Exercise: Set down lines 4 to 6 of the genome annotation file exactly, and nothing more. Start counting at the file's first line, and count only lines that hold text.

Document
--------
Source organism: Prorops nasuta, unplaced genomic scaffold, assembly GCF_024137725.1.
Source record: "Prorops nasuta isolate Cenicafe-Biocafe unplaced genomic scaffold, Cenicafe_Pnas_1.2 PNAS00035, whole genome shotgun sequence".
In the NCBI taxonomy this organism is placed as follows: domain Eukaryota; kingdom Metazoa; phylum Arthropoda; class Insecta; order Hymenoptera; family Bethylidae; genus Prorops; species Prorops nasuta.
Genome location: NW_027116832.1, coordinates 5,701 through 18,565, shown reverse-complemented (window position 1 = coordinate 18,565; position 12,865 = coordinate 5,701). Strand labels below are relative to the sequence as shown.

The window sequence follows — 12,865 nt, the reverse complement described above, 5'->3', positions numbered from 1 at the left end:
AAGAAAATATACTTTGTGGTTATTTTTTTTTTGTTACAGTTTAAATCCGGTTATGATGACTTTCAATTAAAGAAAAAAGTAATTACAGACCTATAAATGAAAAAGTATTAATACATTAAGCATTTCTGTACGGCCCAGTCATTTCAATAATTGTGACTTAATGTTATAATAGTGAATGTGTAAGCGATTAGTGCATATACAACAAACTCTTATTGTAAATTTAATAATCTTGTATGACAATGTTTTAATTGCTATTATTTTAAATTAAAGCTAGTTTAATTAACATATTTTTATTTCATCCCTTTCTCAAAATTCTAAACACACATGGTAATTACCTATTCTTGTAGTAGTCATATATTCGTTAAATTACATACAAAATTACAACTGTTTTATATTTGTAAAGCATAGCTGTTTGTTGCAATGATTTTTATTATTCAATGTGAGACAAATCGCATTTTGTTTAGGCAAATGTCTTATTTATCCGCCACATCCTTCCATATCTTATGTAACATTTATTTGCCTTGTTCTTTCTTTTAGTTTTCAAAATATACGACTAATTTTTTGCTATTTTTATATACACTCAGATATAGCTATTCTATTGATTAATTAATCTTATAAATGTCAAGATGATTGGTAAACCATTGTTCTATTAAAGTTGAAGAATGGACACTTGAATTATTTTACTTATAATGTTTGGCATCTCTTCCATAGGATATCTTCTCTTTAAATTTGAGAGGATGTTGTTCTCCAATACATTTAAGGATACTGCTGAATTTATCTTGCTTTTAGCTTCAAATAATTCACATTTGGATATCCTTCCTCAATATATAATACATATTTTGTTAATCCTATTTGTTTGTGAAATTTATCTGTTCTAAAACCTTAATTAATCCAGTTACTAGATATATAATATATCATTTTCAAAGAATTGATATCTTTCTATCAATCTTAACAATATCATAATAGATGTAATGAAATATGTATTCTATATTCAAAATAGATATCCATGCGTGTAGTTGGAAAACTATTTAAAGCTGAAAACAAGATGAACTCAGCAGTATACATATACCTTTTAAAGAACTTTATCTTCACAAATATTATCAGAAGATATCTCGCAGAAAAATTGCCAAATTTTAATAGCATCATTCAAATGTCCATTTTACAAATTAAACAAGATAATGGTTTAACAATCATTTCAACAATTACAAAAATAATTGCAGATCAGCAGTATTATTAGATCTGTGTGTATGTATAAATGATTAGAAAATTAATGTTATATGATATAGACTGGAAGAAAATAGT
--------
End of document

Genome location: NW_027116832.1, coordinates 5,701 through 18,565, shown reverse-complemented (window position 1 = coordinate 18,565; position 12,865 = coordinate 5,701). Strand labels below are relative to the sequence as shown.

The window sequence follows — 12,865 nt, the reverse complement described above, 5'->3', positions numbered from 1 at the left end:
AAGAAAATATACTTTGTGGTTATTTTTTTTTTGTTACAGTTTAAATCCGGTTATGATGACTTTCAATTAAAGAAAAAAGTAATTACAGACCTATAAATGAAAAAGTATTAATACATTAAGCATTTCTGTACGGCCCAGTCATTTCAATAATTGTGACTTAATGTTATAATAGTGAATGTGTAAGCGATTAGTGCATATACAACAAACTCTTATTGTAAATTTAATAATCTTGTATGACAATGTTTTAATTGCTATTATTTTAAATTAAAGCTAGTTTAATTAACATATTTTTATTTCATCCCTTTCTCAAAATTCTAAACACACATGGTAATTACCTATTCTTGTAGTAGTCATATATTCGTTAAATTACATACAAAATTACAACTGTTTTATATTTGTAAAGCATAGCTGTTTGTTGCAATGATTTTTATTATTCAATGTGAGACAAATCGCATTTTGTTTAGGCAAATGTCTTATTTATCCGCCACATCCTTCCATATCTTATGTAACATTTATTTGCCTTGTTCTTTCTTTTAGTTTTCAAAATATACGACTAATTTTTTGCTATTTTTATATACACTCAGATATAGCTATTCTATTGATTAATTAATCTTATAAATGTCAAGATGATTGGTAAACCATTGTTCTATTAAAGTTGAAGAATGGACACTTGAATTATTTTACTTATAATGTTTGGCATCTCTTCCATAGGATATCTTCTCTTTAAATTTGAGAGGATGTTGTTCTCCAATACATTTAAGGATACTGCTGAATTTATCTTGCTTTTAGCTTCAAATAATTCACATTTGGATATCCTTCCTCAATATATAATACATATTTTGTTAATCCTATTTGTTTGTGAAATTTATCTGTTCTAAAACCTTAATTAATCCAGTTACTAGATATATAATATATCATTTTCAAAGAATTGATATCTTTCTATCAATCTTAACAATATCATAATAGATGTAATGAAATATGTATTCTATATTCAAAATAGATATCCATGCGTGTAGTTGGAAAACTATTTAAAGCTGAAAACAAGATGAACTCAGCAGTATACATATACCTTTTAAAGAACTTTATCTTCACAAATATTATCAGAAGATATCTCGCAGAAAAATTGCCAAATTTTAATAGCATCATTCAAATGTCCATTTTACAAATTAAACAAGATAATGGTTTAACAATCATTTCAACAATTACAAAAATAATTGCAGATCAGCAGTATTATTAGATCTGTGTGTATGTATAAATGATTAGAAAATTAATGTTATATGATATAGACTGGAAGAAAATAGT